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Author Topic: Controlling spasms - what possibilities - if possible without medication?  (Read 3352 times) Bookmark and Share
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Lieveling
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« on: October 08, 2007, 03:57:29 PM »

Hello friends and experts!
As you know my boyfriend is a C6/C7 tetraplegic since his accident in May.

For the moment he is really battling with spasms and medication. His doctors are recommending increasing his medication and talking about injecting it directly into his spine if the increase in medication doesn't work. However, he would like to take as little medication as possible and would dearly love to try anything that would ease his spasms that's not medicine (the medicine he's currently taking really numbs his limps completely (liorozal/lirosal not sure how to spell it, think this is the French name). He has asked me to post this question for him, are there any methods people can recommend for self-control of spasms, therapies (psychological etc), alternative therapies such as reflexology?

He asks this as according to his mood, eg. if he's nervous about something his spasticity increases.......
All views and information most welcome. Many thanks.
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« on: October 08, 2007, 03:57:29 PM »

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Gary Anderson
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« Reply #1 on: October 08, 2007, 04:40:28 PM »

http://www.springerlink.com/content/n5559w25532458n9/

Lieveling

Not had a chance to read this entry yet, however, this is the first thing I could find about controlling your own spasms.

Article 2 http://www.rehab.research.va.gov/jour/00/37/1/sherwood.htm

Also, FES (Functional Electrical Stimulation) therapy can help with spasms. This was VERY successful with me when I suffered my spinal nerve injury 19 years ago.

I shall keep you updated.

Gary
« Last Edit: October 08, 2007, 04:44:30 PM by Gary Anderson » Logged

cauda equina lesion. Cord undamaged/intact (Accy. 1989) gammy arm & traumatic brain injuries (Accy. 2006)

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Apparelyzed
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« Reply #2 on: October 08, 2007, 08:56:21 PM »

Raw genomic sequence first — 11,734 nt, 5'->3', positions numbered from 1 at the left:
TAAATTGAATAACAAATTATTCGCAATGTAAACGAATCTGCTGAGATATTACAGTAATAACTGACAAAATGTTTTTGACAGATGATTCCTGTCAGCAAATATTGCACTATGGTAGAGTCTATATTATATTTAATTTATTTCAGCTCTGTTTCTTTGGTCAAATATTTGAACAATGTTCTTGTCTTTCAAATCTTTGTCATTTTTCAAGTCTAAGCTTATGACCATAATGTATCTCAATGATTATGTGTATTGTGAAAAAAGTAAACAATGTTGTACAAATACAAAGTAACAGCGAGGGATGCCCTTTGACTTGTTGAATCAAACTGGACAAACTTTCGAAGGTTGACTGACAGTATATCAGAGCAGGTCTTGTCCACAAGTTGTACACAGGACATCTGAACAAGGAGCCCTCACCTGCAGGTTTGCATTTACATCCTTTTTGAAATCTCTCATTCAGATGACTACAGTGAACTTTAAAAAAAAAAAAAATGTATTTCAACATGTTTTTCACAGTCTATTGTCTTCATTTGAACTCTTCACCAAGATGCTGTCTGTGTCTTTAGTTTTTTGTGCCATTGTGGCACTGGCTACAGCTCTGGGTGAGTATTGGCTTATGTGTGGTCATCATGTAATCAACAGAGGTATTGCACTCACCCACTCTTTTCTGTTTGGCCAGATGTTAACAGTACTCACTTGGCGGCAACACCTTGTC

Hi,

The best way to reduce muscle spasms without drugs is to desensitse the body from external stimulus.

I bet if your boyfriend sits still at the computer for an hour without moving, his spasms will be worse than if he was out shopping.

This is because the vibrations and movements of shopping desensitise his body, in such a way that his body isn't as sensitive to movement. Muscle spasms are caused by information passing from sensory neurons in the skin, and looping back through a reflex arc in the spinal cord back to the muscles. In the spinal cord the signal has to pass through a junction called a synapse, and it is in this synapse that baclofen works to block the signals.

If signals are constantly passing through the synapse, then a small tolerance is built up which blocks the reflex signals reaching the muscles, and therefore reduces the spasm.

So, if you can keep moving, your spasms will be reduced for a short time.

This can be done by going swimming daily, as all the water touching the skin desensitises the body. Other methods are range of movement exercises, vibration therapy, or my favourite, good old sex!

Any stimulus to the body will help reduce spasms, even the vibrations from a car ride.

But, if you have to go down the baclofen pump route, then I can recommend that as well, as I have had one for 15 years,  and it's really changed my life.

Simon.
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Apparelyzed
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« Reply #3 on: October 08, 2007, 08:57:45 PM »

By the way, Lioresal is just a brand name for baclofen.

Regards

Simon.
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Gazrobs
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« Reply #4 on: October 09, 2007, 09:00:38 AM »

Another excellent answer by Simon. I can vouch for some of it though I'm pretty incomplete if I sit for long periods then move (or yawn) I spasm & the same in bed if I wake up. If I move around more & swim/drive/walk a little it goes away.

I think Simon is right on the button about this subject (he should know) & folks I've met with a 'pump' all say it's changed their lives after any initial complications.

So keep exercising/moving & think about the 'pump' route is my 2C but I'm no doctor let alone spinal doctor but I see & read well:-))

Keep pushing  tard